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What Price Does The World Pay For Shunning Technology?

What Price Does The World Pay For Shunning Technology?

Other than potential entrees, there seems little linking golden rice, genetically modified salmon, and beef from a steer implanted with growth hormones [3]. In fact, all are casualties of something called the Precautionary Principle.

There is no commonly accepted definition. However, presenters at the annual meeting of the National Institute for Animal Agriculture (NIAA) [4] explained it is being used more frequently by regulators everywhere to mean proving something 100% safe for the environment, livestock and people — period.

As such, the anti-everything crowd is also using the principle — the fact that nothing on this earth is 100% assured — to stir up fears inside and outside of governments.

The European Union (EU) began banning hormone-treated beef in 1989, “based entirely on the Precautionary Principle,” Mark Walton explains. He is chief marketing officer for Recombinetics, an innovator in genome editing.

You may be less familiar with golden rice [5], developed by Ingo Potrykus and Peter Beyer in the 1990s. Vitamin A deficiency causes blindness and death in children, and affects millions of kids every year in developing countries. Since rice is the primary staple of many folks living in those developing countries, Potrykus and Beyer figured out how to genetically modify rice to produce betacarotene (pro vitamin A). The developers never intended to profit from this. They donated the technology to resource-poor countries where Vitamin A deficiency is a problem. Today, golden rice is only evaluated at research institutes in a couple of countries.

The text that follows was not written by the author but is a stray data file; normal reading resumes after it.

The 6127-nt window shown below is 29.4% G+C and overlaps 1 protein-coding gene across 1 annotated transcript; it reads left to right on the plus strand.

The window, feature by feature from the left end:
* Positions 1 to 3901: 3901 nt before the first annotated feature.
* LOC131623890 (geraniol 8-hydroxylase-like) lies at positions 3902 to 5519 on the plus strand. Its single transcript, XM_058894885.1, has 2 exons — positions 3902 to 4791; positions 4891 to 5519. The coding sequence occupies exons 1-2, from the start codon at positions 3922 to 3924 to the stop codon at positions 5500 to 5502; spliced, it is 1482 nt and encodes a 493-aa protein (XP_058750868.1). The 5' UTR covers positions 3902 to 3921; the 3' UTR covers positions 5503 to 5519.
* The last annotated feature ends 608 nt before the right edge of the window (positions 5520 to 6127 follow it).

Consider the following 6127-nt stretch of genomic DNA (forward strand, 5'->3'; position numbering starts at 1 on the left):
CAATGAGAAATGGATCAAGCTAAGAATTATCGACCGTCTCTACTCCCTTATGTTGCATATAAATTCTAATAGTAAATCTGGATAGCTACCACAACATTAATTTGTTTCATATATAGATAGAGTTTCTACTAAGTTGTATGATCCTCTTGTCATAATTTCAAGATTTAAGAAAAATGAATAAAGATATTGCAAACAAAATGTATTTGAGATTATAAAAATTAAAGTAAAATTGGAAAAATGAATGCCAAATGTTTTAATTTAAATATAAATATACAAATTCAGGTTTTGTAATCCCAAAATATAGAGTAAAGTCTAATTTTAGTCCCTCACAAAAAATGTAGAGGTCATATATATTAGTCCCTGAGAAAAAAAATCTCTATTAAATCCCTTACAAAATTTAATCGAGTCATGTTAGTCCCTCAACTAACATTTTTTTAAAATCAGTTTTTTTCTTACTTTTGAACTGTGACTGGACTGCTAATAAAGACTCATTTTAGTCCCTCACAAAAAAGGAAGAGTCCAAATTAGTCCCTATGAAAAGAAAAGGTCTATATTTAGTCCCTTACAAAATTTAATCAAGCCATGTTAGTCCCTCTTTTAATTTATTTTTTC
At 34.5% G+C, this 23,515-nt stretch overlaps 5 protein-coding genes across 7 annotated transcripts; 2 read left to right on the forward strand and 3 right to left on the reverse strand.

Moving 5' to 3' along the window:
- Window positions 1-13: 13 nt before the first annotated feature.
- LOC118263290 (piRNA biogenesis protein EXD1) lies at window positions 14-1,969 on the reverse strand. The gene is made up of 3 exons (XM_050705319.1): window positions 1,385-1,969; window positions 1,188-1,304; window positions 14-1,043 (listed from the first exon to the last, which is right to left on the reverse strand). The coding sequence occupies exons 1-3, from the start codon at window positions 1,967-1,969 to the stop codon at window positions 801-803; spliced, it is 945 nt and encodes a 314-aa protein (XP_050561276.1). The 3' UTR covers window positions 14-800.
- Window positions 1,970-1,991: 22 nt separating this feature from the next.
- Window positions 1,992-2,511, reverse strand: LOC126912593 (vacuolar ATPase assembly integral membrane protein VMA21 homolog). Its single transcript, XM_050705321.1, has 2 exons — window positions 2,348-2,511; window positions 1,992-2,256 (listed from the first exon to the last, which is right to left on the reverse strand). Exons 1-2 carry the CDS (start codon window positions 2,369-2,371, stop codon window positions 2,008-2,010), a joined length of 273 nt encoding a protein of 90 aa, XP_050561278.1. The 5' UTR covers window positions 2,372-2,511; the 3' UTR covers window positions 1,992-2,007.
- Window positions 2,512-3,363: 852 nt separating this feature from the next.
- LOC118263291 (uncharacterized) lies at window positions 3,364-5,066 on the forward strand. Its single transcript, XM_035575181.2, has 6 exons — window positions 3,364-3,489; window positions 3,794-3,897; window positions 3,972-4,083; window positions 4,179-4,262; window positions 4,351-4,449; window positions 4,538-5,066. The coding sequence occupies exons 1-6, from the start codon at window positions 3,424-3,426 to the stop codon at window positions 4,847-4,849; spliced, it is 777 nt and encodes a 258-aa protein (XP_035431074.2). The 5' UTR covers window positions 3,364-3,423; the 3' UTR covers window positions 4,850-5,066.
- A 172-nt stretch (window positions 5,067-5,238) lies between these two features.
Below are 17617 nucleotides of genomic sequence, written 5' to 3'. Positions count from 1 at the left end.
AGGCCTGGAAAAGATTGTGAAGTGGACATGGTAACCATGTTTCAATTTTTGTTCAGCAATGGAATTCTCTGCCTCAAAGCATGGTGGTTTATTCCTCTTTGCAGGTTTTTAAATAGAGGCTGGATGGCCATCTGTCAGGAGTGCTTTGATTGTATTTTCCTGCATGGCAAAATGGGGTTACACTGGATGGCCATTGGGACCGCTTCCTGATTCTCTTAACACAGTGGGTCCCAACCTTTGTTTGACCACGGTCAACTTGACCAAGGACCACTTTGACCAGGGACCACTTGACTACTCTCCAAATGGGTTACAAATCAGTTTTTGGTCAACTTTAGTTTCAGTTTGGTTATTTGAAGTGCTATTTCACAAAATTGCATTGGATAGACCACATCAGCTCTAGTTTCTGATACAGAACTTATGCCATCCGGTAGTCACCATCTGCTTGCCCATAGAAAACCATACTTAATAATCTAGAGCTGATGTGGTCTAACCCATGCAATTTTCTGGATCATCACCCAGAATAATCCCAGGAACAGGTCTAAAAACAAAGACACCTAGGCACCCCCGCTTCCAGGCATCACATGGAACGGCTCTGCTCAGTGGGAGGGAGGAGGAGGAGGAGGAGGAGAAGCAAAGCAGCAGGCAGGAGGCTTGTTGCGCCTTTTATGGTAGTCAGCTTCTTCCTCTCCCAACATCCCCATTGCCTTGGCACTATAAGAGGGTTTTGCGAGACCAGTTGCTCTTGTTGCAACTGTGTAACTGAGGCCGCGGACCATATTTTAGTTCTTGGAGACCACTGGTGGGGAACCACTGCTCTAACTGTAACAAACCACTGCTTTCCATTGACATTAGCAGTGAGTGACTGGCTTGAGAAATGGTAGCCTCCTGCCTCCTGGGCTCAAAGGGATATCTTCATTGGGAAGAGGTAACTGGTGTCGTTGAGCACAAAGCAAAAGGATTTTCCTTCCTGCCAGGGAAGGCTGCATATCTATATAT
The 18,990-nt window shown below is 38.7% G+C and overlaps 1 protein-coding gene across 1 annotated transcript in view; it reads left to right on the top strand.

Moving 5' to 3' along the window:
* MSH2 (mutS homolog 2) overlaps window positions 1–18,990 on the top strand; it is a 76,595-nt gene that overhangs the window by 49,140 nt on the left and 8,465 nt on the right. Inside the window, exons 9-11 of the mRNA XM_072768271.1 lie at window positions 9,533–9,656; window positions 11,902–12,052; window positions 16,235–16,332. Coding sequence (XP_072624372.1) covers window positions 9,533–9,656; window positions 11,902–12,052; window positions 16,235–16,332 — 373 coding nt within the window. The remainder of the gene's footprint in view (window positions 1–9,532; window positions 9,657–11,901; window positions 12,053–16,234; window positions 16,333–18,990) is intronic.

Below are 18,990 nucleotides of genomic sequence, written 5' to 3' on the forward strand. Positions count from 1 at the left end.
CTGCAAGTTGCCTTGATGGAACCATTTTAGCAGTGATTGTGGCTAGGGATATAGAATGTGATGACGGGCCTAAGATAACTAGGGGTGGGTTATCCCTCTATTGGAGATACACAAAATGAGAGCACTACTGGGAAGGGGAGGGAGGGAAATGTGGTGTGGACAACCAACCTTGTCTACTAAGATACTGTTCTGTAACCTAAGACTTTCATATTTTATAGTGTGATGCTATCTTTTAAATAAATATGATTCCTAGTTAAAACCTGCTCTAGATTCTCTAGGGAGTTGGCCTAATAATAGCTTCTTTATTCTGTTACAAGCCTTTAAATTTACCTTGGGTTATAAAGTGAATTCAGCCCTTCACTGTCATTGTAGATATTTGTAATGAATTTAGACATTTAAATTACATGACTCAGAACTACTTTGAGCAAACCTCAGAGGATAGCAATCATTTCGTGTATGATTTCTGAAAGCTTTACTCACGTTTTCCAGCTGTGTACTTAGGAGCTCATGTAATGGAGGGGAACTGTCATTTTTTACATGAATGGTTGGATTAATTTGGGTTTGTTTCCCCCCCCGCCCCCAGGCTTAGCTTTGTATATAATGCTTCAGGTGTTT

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Greenpeace and like-minded organizations continue to engage in a fear-mongering campaign that makes governments and consumers skittish about golden rice, though reams of data prove it is safe.

Keep in mind that approved genetically modified crops first introduced 50 years ago have never yielded a safety problem.

Then there's the salmon

Then there’s the salmon, developed by AquaBounty Technologies [7]. Developers took a North Atlantic salmon, added a growth gene from the Chinook salmon and a growth regulator from another freshwater fish called the ocean pout. The resulting AquAdvantage® Salmon, now 14 generations old, grows to market weight twice as fast as conventional North Atlantic salmon and then quits growing. It is also 5% more feed-efficient. It can be grown inland, too.

According to Ron Stotish, AquaBounty president and CEO, the U.S. imports $2 billion worth of North Atlantic salmon every year. Imagine the jobs that could be created.

Almost 20 years and $80 million later, AquaBounty is still trying to get FDA approval. This is despite government experts at various stages already having determined that AquAdvantage Salmon is as safe to eat as any other North Atlantic salmon and poses no risk to the environment. It would be the first transgenic animal approved for human consumption.

There’s exciting potential in the pipeline, too. There’s everything from gene editing to take the horns off cattle, to cows producing human antibodies, to goats producing malaria vaccine in their milk.

“The problem with the Precautionary Principle [8] is not that it leads the wrong direction, but that if taken for all it is worth, leads in no direction at all,” Stotish says.

Some companies and researchers facing similar challenges are simply going elsewhere. They’re taking their talents and intellectual property to countries that judge innovation with common-sense precaution rather than the all-or-nothing Precautionary Principle.

One example is the transgenic goats developed by James Murray and his research team at the University of California, Davis. The goats produce milk with the antimicrobial human lysozyme, which shows promise to prevent the fatal effects of persistent diarrhea in millions of children worldwide. After battling to get to square one with U.S. regulators, the project moved to Brazil, where it’s being embraced.

Another flaw of the Precautionary Principle, Walton says, is that it can be embraced without considering the consequences of doing nothing.

“Inherent in the supposition is that new technology is somehow less safe than what already exists.” Walton says.

 

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